Why Muzak, as a concept at least, will never die

A visual representation of Paul Westerberg, Muzak-style.
Makes No Sense At All captures the visions, ramblings, and memories of Chris Strouth, a Twin Cities-bred master of music, film, and everything else.

Muzak just joined the ranks of words like aspirin, brassiere, cellophane, escalator, granola, kerosene, linoleum, trampoline, yo-yo, & zipper. These were brands that became the colloquialism for the thing itself, and the word lives on well after the brand itself has gone to that great Piggly Wiggly in the sky.

As of February 5 of this year, Muzak is no more. It has now been absorbed into its newest parent company Mood (formerly Mood Media). While a lot of people have taken the time to make terribly clever headlines like "The Death of Muzak," or "The Day the Muzak Died," it really isn't dead. You can breathe a sigh of relief that next time you call your cable providor -- your half-an-hour wait can still be a jazzy, super-schmaltzy trip on the A Train.
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The Muzak brand's death, however, is the end of a strangely American institution. It's technology originally designed for the military that encourages productivity and relaxation -- used ultimately to free up you wallet when your at Bed, Bath and Beyond. Muzak was founded in 1934 by the Army's Chief Signal Officer during World War I, Major General George O. Squier. He originally thought it would be helpful in battle prep, but beat out by the radio, he instead sold it to shops, hotels and the like, effectively ending the careers of lobby piano players across America.

The mighty Muzak General

Muzak also helped to make rides in the new invention of the time, the elevator, palatable. In the era of "if man was supposed to fly he'd have wings," an elevator ride was tantamount to a mechanical coffin run by someone you wouldn't trust with your car. Hence, calming music to make the journey all the more pleasant, ie: mind-blowingly frightening.

Honestly the history of that sound and the technology is sort of fascinating. If you want more, may I suggest Joseph Lanza's book Elevator Music, which is sort of the definitive work on the subject and a way more fun read than you'd think.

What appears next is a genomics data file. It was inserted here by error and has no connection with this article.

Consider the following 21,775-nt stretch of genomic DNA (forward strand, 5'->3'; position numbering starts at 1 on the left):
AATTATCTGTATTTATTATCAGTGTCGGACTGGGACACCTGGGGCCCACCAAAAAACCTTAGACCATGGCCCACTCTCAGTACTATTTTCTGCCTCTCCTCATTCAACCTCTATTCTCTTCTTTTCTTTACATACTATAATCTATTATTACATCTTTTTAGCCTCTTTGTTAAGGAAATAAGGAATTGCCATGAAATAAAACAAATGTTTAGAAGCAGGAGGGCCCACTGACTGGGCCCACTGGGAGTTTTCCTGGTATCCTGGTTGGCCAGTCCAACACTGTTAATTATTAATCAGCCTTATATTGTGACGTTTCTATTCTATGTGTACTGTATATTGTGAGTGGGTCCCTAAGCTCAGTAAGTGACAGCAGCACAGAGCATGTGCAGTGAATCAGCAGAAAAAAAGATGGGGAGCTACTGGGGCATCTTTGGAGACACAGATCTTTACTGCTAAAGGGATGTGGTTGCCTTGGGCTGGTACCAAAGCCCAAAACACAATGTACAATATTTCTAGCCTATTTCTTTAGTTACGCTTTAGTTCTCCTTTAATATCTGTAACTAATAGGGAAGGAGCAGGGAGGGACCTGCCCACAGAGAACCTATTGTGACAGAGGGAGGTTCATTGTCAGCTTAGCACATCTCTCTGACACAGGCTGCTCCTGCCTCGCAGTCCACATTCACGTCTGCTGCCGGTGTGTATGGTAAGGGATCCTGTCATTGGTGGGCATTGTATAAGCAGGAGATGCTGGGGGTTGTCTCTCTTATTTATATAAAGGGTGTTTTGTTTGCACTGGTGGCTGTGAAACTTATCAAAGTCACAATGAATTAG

Muzak as a concept will never die. It sort of evolved into two forms, the first being what it was originally intended for: a distribution method for music to calm you and make you want to shop. Muzak's roots were really in in how the sound could change your mood.

Ask any of your friends who are semi-serious record collectors, and more than likely they have a copy of one of the "Stimulus Progression" records which were meant to showcase how Muzak worked in an office or factory environment. They created a subconscious "good mood" and a sense of forward movement, all set up in 15-minute blocks in order from least to most stimulating, with the value determined by tempo, rhythm, and instrumentation. Each block was accompanied by by 15 minutes of silence, so that employees would only hear it for half the time that they were working. It was supposed to increase productivity, and create a more peaceful environment. (They did seem to have a lot fewer workplace shootings back then.)

While this notion might seem quaint, you experience it in action anytime you set foot in a clothing shop, except now it's about more than trying to make a calm place to shop. It's about digging the whole experience to push you to be a consumer, through not just the music they play and how they play it, but also the signage and even the smells. It's that logic that makes a step into any Abercrombie & Fitch a bombastic assault of the senses that can only be akin to what it must be like to sit next to Rush Limbaugh on a plane.

If you take away the style concept of Muzak, you realize that it's more popular than ever. It's so much noise that it becomes lost entirely. So much so that it really becomes the background, a sound to cover the sliding of clothes hangers and the click clack of bank cards running through credit card machines.

Hear a Muzak take on the Replacements' "Skyway" below:

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